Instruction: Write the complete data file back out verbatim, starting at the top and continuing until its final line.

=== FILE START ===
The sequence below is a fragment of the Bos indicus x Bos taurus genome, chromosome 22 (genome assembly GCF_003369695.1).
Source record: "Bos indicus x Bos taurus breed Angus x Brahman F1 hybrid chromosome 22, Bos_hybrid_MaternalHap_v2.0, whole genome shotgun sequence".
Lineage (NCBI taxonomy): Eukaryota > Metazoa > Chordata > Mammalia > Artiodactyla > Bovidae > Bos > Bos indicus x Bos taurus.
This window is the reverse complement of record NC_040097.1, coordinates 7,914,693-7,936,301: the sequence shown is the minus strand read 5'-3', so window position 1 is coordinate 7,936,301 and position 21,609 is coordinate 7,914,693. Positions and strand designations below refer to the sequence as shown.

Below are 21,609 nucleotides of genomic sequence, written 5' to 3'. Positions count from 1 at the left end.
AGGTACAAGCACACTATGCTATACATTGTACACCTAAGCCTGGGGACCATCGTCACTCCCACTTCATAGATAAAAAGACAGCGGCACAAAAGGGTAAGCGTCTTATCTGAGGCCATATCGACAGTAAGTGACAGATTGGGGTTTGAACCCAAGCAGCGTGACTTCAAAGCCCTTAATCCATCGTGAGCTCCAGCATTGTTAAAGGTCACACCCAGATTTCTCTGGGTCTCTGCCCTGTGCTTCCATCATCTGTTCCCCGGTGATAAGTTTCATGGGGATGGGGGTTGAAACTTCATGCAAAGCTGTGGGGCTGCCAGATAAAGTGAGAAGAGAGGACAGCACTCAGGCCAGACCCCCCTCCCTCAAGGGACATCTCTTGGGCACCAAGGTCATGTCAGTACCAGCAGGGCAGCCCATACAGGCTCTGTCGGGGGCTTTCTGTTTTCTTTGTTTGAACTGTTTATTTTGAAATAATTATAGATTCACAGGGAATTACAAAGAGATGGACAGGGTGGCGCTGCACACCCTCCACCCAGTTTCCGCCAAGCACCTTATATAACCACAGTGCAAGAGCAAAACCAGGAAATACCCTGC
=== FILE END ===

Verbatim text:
The sequence below is a fragment of the Bos indicus x Bos taurus genome, chromosome 22 (genome assembly GCF_003369695.1).
Source record: "Bos indicus x Bos taurus breed Angus x Brahman F1 hybrid chromosome 22, Bos_hybrid_MaternalHap_v2.0, whole genome shotgun sequence".
Lineage (NCBI taxonomy): Eukaryota > Metazoa > Chordata > Mammalia > Artiodactyla > Bovidae > Bos > Bos indicus x Bos taurus.
This window is the reverse complement of record NC_040097.1, coordinates 7,914,693-7,936,301: the sequence shown is the minus strand read 5'-3', so window position 1 is coordinate 7,936,301 and position 21,609 is coordinate 7,914,693. Positions and strand designations below refer to the sequence as shown.

Below are 21,609 nucleotides of genomic sequence, written 5' to 3'. Positions count from 1 at the left end.
AGGTACAAGCACACTATGCTATACATTGTACACCTAAGCCTGGGGACCATCGTCACTCCCACTTCATAGATAAAAAGACAGCGGCACAAAAGGGTAAGCGTCTTATCTGAGGCCATATCGACAGTAAGTGACAGATTGGGGTTTGAACCCAAGCAGCGTGACTTCAAAGCCCTTAATCCATCGTGAGCTCCAGCATTGTTAAAGGTCACACCCAGATTTCTCTGGGTCTCTGCCCTGTGCTTCCATCATCTGTTCCCCGGTGATAAGTTTCATGGGGATGGGGGTTGAAACTTCATGCAAAGCTGTGGGGCTGCCAGATAAAGTGAGAAGAGAGGACAGCACTCAGGCCAGACCCCCCTCCCTCAAGGGACATCTCTTGGGCACCAAGGTCATGTCAGTACCAGCAGGGCAGCCCATACAGGCTCTGTCGGGGGCTTTCTGTTTTCTTTGTTTGAACTGTTTATTTTGAAATAATTATAGATTCACAGGGAATTACAAAGAGATGGACAGGGTGGCGCTGCACACCCTCCACCCAGTTTCCGCCAAGCACCTTATATAACCACAGTGCAAGAGCAAAACCAGGAAATACCCTGC